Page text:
Nonetheless, this was an occasion that required forward-thinking and relied on the availability of nearby family as well as a sympathetic spouse. These are privileges not all parents have. And, as an invited speaker, I was travelling a relatively short distance with my train fare paid by my hosts. Again – privileges. I started thinking – as I have done on and off since I got pregnant – about ways in which institutions, or at least event organisers, could make primary care givers feel more able to attend academic events. Instead of simply coming up with a list of ideas, though, I thought it was much better to ask people who’ve got a bit more parenthood experience than me. So I put questions to the Society for Medieval Feminist Scholarship – what makes it more feasible for you to attend a conference or other academic event away from home (e.g., research trip)? What issues hold you back? What can be done to make your visit easier? Have you ever been made to feel unwelcome as a parent at an academic event?

I got some great responses. Again and again, the point came up that most people rely on a partner either looking after the children at home, or coming with them and looking after them there. I noticed that often this depended on partners either taking annual leave, or being fellow academics who could take advantage of the summer break. Cathy Hume provided a good example of this: ” I took my small daughter to conferences twice: NCS Portland, and Kalamazoo 2013, while I was living in the US. In both cases I had my husband with me (also a medievalist), and we swapped in and out of conference attendance”. For those of us married to/in a relationship with someone who is not in our line of work, things can be trickier, as Christine Ekholst noted: “I…often need additional support because my partner works irregular and long hours. I also prefer conferences that are not on weekends (my partner sometimes works weekends) because during weeks we have childcare”.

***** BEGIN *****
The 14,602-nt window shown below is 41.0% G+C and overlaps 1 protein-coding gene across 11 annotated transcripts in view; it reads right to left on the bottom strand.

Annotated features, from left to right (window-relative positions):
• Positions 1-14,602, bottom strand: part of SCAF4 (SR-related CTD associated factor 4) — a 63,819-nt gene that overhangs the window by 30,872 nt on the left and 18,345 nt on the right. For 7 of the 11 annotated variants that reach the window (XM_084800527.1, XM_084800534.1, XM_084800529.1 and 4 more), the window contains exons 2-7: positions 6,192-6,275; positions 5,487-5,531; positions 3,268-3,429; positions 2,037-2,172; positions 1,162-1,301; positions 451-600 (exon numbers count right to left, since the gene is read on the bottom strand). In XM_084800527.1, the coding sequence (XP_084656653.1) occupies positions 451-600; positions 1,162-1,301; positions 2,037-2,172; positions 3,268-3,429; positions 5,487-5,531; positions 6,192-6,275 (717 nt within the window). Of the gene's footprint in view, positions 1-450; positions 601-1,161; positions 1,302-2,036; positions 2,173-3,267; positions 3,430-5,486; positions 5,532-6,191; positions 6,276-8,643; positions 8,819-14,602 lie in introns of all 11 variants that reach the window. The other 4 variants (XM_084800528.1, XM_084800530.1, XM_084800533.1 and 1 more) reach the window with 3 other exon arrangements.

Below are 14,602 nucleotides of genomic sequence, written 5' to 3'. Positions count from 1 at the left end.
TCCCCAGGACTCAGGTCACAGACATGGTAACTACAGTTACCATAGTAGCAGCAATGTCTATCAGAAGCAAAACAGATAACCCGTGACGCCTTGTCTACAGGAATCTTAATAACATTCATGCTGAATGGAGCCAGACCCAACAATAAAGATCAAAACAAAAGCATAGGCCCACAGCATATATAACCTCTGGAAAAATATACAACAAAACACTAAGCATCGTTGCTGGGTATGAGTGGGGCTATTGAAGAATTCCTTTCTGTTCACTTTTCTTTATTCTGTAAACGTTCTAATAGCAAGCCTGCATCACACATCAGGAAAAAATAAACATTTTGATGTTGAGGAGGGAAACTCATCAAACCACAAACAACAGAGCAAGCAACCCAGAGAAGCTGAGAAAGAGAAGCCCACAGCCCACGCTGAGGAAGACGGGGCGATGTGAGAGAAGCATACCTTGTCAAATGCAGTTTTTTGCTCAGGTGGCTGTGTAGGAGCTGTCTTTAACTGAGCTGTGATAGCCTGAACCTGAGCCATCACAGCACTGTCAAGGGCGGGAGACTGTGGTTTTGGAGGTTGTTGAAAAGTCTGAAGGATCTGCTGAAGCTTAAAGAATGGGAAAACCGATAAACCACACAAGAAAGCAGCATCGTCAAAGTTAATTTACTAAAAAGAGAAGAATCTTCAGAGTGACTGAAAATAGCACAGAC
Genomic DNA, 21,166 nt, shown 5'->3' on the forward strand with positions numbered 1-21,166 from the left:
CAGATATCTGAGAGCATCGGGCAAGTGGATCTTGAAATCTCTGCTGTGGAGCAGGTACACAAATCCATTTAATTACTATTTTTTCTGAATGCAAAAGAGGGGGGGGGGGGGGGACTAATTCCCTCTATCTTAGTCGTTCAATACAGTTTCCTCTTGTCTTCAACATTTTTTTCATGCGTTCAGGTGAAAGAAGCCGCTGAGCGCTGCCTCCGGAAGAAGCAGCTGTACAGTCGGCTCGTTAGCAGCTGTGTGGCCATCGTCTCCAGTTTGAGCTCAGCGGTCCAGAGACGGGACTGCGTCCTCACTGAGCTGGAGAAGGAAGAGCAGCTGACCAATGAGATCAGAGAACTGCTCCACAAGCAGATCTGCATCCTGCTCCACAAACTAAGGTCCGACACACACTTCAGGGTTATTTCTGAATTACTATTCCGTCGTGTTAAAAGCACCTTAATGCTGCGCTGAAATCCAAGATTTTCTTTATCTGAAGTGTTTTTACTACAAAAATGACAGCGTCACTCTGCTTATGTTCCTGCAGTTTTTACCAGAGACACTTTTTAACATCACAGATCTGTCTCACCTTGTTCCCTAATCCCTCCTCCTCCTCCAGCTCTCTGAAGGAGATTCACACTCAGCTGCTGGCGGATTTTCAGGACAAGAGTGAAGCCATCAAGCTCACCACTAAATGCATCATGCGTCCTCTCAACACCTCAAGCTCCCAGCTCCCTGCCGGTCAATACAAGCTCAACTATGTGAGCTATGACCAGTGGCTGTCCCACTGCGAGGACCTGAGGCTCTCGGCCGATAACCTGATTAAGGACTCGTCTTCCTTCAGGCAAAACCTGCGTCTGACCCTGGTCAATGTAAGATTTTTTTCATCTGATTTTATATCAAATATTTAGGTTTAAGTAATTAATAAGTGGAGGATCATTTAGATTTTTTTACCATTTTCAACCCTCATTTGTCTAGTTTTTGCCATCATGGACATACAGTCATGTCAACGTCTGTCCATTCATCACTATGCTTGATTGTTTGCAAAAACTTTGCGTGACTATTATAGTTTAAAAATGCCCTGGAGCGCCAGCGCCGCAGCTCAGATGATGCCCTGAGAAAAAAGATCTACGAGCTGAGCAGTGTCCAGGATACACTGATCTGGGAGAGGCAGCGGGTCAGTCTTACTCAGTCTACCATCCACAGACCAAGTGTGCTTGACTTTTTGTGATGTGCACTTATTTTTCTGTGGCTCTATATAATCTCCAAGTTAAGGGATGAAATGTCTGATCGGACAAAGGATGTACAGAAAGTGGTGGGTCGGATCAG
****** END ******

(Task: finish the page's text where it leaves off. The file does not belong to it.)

There can be an assumption that a supportive partner should be willing to take time off work while we go to academic events. Certainly this is ideal, but it’s also a privilege; as Kirsty Bolton pointed out, “my partner has to take days off work if I go away, as we have no family nearby and nursery doesn’t cover his hours (he commutes to London). As I’m a PhD student and he’s the wage earner, it’s rare that we can justify me taking the time/money to attend anything”. The other option, if you don’t have family or friends nearby who can help out, is paid care, but as Dot Porter says, this can be yet another financial strain: “we end up spending additional money on care (we have someone to pick up our son from school and stay with him until hubs gets home – my usual responsibility) or my husband takes days off work (which in his line of work – he’s a bank manager – is frowned upon)”.

It’s usually only feasible for a partner to take time off work if they have generous annual leave and a sympathetic boss. My husband has both, so we’re lucky – but wherever possible I prefer him not to take annual leave when I’m away, because, well, I prefer us to spend our annual leave together! Some people try to make their conference trips into a family holiday for just this reason, and Shiri Fozi Jones had the great suggestion that “since conferences tend to compile lists of hotels and restaurants etc for people coming from out of town, it would probably be easy to include a list of specifically family-friendly options”. Some respondents found the idea of bringing their family along too distracting and liked having a break by themselves; others only wanted to take a longer trip if family could come with them. So, conferences hosted in places with affordable accommodation for family, not just single people, are ideal – especially if it’s in a place that has good facilities for children, and even better if the conference itself could provide some family-friendly events (Leeds IMC, for instance, has had a falconry display).